The longstanding institutional indifference can make life difficult for many differently-abled sportsmen in the country but that hasn't deterred a 33-year-old shot put thrower from winning Olympic-level gold medals.
Azeddine Nouiri, Morocco’s double Paralympic gold medallist, was born on July 21, 1986, in Layoune in the Sahara. After his father left the family, Azeddine moved to Asfi with his mother and siblings. That’s where he enrolled in an organisation for people with disabilities. Here he discovered a group of people with disabilities practicing basketball in wheelchairs.
“I started attending all their practice sessions as a viewer and I would help sometimes. If any player was absent for some reason during a session, I would seize the opportunity and use their wheelchair to play some basketball,” he says.
In Asfi, Azeddine started exploring athletic throwing disciplines like the javelin, shot put and discus.
“During major events, I would hear of famous champions and wonder to myself what is preventing me from being like them.”
He realised that his results were not very far off in the javelin and the shot put, so he decided to focus on the shot put even though he admits that he finds this sport boring. In a country where there is a lack of trainers and tools, he felt this was the only way to make it.
“The shot put only costs the price of the shot and a rope, and all I had to do was throw and drag,” he says.
Azeddine met Youssef, who is heavily disabled, at the club in Asfi. He became not only a friend for Youssef but also a guide in his career. They attend training camps together and travel together as roommates which has brought them much closer. Although Youssef hasn’t won any Olympic medals, he is overjoyed for Azeddine’s success and uses his example as his personal motivation to overcome all obstacles.
When asked about the challenges he faces as a Paralympic athlete in Morocco, Azeddine says: “First, we can’t hire a coach because we don’t have the facilities that they require in our cities. We have to wait for the few training camps that are organised for us in order to benefit from the availability of coaches, facilities and equipment. In our own city, we are not allowed to use the proper training court because we are told it is only for able-bodied athletes.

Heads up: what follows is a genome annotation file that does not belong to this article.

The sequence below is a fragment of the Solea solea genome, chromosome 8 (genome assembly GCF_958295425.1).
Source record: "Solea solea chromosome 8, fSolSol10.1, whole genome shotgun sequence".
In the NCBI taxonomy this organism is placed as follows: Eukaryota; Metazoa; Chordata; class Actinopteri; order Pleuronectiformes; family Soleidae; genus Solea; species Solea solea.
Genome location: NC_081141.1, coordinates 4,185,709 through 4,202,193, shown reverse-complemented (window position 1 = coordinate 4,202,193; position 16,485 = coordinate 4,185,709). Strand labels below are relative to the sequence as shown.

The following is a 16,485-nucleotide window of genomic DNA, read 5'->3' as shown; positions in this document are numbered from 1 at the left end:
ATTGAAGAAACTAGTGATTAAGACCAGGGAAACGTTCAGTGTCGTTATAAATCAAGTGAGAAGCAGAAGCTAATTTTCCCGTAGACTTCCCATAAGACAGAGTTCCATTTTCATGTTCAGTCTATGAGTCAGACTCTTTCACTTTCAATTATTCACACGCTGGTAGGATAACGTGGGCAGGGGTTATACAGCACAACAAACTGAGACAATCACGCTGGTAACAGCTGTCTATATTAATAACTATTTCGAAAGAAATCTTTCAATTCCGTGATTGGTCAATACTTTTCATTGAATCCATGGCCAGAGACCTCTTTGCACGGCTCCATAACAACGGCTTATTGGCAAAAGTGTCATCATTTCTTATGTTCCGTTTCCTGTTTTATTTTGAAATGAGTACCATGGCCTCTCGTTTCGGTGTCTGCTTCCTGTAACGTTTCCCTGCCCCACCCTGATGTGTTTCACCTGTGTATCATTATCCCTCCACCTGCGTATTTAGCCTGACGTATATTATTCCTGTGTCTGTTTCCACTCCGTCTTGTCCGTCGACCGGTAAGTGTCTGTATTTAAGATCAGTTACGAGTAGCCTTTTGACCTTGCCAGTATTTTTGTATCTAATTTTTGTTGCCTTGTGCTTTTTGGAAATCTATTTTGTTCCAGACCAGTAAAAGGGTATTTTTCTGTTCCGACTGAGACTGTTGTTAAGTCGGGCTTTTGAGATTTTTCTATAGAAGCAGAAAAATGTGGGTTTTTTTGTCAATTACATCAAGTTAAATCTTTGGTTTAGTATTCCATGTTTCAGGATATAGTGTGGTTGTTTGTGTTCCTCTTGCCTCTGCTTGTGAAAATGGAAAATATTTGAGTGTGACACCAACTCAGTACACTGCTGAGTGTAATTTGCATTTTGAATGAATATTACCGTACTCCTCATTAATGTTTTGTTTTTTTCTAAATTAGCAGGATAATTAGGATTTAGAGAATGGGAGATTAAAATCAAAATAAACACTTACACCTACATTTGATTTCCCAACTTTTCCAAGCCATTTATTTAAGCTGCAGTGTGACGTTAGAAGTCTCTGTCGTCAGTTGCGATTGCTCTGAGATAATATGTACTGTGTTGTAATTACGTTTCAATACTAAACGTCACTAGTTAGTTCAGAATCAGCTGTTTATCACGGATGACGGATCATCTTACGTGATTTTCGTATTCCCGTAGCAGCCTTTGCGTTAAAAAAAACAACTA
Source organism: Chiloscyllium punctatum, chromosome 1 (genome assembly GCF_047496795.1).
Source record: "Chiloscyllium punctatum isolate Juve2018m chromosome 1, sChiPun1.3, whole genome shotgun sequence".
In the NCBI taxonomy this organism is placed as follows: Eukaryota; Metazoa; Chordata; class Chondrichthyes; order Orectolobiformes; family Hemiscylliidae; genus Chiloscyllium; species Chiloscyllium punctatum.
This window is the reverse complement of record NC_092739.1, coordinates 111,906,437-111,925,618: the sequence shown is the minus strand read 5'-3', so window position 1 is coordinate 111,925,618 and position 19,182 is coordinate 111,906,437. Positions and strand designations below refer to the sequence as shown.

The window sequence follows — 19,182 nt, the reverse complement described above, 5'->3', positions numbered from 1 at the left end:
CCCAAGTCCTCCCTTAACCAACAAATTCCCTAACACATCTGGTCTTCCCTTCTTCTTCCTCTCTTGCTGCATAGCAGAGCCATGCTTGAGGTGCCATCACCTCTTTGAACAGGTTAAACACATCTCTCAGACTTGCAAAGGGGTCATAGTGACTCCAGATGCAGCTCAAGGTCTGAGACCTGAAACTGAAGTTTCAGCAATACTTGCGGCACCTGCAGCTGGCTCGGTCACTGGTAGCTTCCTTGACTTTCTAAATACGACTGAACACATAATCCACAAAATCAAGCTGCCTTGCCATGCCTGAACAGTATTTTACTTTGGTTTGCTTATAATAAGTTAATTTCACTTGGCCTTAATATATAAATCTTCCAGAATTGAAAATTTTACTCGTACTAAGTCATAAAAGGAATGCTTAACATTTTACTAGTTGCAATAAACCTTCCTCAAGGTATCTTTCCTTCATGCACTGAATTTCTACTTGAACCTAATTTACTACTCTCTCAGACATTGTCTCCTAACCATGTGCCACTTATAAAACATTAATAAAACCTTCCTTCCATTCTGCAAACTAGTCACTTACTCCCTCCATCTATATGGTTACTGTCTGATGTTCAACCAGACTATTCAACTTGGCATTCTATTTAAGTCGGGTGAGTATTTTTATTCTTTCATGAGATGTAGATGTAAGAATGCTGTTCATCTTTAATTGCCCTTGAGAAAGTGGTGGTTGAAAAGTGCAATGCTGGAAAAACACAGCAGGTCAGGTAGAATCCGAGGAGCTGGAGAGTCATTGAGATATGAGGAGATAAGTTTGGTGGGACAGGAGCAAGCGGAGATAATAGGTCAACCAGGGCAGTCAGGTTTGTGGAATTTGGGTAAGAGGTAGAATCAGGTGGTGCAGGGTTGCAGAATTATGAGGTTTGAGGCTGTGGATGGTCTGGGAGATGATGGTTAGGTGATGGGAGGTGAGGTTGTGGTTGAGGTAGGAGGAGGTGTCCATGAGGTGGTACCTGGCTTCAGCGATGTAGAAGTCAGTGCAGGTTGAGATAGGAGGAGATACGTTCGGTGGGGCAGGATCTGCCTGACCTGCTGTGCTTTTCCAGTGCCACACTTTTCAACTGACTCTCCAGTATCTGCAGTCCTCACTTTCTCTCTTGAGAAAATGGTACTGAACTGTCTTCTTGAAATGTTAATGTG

“Unlike other sportspeople, our challenge is multifold because we are not only expected to beat our competitors in the field, we also have to overcome our disability, the lack of training in our city, the limited number of training camps, and the carelessness of the ministry of sports and youth, that is supposed to be our first supporter.”
Even though he has won two Paralympic gold medals, Azeddine’s economic conditions haven’t improved in his home country. “The only chance in our sport is to win the gold medal. The law decrees that I earn a monetary award and also a paid government job, but the government didn’t offer the job -although the job is our higher motivator because we don’t have any stable income otherwise,” he explains.
Azeddine and other Paralympic athletes decided to go on strike because the ministry had promised several times to employ the sportspeople who win world or Olympic championship titles, but even with royal decrees ratifying these promises, the ministry didn’t fulfil them. Azeddine and his friends still struggle for a fair wage to survive.
Azeddine’s next goal is the Paralympic Games in Tokyo 2020. He says: “Despite all the challenges, my nation always comes first. Winning a title is one way to reward back the generous support of my fellow Moroccans and all my friends.”